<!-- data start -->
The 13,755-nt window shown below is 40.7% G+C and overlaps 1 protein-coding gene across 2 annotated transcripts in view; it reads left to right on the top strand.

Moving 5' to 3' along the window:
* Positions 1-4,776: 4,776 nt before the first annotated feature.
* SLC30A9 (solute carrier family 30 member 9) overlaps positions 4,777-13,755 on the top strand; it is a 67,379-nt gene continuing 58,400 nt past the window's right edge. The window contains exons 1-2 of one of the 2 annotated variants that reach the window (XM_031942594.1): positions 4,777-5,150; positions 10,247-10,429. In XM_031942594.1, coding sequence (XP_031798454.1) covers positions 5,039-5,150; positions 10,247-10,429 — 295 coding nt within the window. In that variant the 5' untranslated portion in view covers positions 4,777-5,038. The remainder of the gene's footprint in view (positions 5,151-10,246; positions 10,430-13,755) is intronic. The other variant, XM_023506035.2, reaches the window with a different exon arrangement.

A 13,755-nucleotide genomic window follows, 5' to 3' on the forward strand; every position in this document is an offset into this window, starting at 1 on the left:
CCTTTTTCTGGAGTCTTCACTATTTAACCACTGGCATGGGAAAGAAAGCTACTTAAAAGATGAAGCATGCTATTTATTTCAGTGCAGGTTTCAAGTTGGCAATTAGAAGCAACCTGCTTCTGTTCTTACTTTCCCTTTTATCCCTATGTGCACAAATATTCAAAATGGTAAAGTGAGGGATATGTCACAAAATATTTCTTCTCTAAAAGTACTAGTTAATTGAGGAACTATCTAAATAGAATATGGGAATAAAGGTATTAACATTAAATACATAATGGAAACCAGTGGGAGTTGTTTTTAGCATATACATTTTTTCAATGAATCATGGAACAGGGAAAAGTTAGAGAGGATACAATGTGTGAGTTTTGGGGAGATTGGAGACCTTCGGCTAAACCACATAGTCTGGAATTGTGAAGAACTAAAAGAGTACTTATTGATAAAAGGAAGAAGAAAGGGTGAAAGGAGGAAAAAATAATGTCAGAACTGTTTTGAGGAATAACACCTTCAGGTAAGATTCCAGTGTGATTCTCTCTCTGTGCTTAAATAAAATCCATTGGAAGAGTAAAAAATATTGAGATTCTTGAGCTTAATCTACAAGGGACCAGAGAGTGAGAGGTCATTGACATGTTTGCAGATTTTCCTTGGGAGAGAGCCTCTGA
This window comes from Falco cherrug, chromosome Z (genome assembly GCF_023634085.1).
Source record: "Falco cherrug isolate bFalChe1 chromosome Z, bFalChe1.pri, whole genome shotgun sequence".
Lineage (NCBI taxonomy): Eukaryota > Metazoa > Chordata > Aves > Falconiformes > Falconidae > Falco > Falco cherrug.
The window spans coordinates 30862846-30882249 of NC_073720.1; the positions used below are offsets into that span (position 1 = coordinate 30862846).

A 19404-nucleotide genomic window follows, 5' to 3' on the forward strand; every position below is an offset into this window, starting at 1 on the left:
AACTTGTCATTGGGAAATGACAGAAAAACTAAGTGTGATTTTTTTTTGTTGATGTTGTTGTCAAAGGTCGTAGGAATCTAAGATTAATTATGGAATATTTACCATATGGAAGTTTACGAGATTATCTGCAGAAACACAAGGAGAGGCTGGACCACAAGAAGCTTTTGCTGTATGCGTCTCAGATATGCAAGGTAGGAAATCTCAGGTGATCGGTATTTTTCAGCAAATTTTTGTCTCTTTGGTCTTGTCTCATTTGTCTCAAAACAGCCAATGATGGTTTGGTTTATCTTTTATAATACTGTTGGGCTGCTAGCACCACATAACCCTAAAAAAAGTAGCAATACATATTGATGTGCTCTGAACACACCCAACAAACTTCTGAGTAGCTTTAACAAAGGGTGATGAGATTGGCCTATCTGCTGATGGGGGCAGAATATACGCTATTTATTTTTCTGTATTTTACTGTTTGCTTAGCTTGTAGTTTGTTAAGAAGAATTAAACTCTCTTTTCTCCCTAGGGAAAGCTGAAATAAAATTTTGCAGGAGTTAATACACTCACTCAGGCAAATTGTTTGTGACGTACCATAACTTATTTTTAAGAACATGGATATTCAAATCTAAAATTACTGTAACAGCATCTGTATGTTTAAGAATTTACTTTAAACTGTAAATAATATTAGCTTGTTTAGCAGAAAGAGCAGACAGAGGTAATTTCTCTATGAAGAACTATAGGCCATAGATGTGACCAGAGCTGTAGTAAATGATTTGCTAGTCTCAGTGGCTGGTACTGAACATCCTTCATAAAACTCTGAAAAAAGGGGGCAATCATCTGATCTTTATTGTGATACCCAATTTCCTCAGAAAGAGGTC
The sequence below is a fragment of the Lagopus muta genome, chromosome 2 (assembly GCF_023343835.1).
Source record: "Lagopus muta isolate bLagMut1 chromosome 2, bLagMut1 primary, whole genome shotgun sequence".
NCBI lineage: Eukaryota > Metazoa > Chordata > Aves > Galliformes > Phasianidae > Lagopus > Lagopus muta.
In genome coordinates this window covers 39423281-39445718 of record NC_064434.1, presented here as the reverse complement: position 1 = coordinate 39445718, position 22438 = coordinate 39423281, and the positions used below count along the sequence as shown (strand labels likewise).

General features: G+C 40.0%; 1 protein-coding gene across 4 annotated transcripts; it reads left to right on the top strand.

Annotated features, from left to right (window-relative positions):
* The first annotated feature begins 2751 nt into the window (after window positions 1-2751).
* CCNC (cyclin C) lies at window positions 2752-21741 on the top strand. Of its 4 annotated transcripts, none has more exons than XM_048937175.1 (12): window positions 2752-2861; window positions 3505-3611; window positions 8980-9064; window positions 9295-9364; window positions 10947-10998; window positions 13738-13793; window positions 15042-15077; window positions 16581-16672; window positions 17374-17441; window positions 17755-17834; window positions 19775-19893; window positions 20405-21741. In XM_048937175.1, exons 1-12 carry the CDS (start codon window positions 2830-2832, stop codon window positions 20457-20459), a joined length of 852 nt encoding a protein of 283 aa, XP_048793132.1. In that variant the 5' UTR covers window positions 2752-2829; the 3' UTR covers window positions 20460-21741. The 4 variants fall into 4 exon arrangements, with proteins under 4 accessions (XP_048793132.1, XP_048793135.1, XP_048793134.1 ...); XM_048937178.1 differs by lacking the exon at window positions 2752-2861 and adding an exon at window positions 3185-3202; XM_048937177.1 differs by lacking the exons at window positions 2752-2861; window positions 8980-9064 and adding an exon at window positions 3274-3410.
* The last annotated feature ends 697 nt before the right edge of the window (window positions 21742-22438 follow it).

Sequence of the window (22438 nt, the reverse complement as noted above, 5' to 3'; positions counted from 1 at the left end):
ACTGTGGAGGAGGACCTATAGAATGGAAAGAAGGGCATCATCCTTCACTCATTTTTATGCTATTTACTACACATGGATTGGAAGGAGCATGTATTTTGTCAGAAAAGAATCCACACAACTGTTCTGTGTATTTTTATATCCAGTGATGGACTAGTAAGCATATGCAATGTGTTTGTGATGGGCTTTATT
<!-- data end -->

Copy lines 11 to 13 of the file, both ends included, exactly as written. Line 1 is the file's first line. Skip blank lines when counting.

A 19404-nucleotide genomic window follows, 5' to 3' on the forward strand; every position below is an offset into this window, starting at 1 on the left:
AACTTGTCATTGGGAAATGACAGAAAAACTAAGTGTGATTTTTTTTTGTTGATGTTGTTGTCAAAGGTCGTAGGAATCTAAGATTAATTATGGAATATTTACCATATGGAAGTTTACGAGATTATCTGCAGAAACACAAGGAGAGGCTGGACCACAAGAAGCTTTTGCTGTATGCGTCTCAGATATGCAAGGTAGGAAATCTCAGGTGATCGGTATTTTTCAGCAAATTTTTGTCTCTTTGGTCTTGTCTCATTTGTCTCAAAACAGCCAATGATGGTTTGGTTTATCTTTTATAATACTGTTGGGCTGCTAGCACCACATAACCCTAAAAAAAGTAGCAATACATATTGATGTGCTCTGAACACACCCAACAAACTTCTGAGTAGCTTTAACAAAGGGTGATGAGATTGGCCTATCTGCTGATGGGGGCAGAATATACGCTATTTATTTTTCTGTATTTTACTGTTTGCTTAGCTTGTAGTTTGTTAAGAAGAATTAAACTCTCTTTTCTCCCTAGGGAAAGCTGAAATAAAATTTTGCAGGAGTTAATACACTCACTCAGGCAAATTGTTTGTGACGTACCATAACTTATTTTTAAGAACATGGATATTCAAATCTAAAATTACTGTAACAGCATCTGTATGTTTAAGAATTTACTTTAAACTGTAAATAATATTAGCTTGTTTAGCAGAAAGAGCAGACAGAGGTAATTTCTCTATGAAGAACTATAGGCCATAGATGTGACCAGAGCTGTAGTAAATGATTTGCTAGTCTCAGTGGCTGGTACTGAACATCCTTCATAAAACTCTGAAAAAAGGGGGCAATCATCTGATCTTTATTGTGATACCCAATTTCCTCAGAAAGAGGTC
The sequence below is a fragment of the Lagopus muta genome, chromosome 2 (assembly GCF_023343835.1).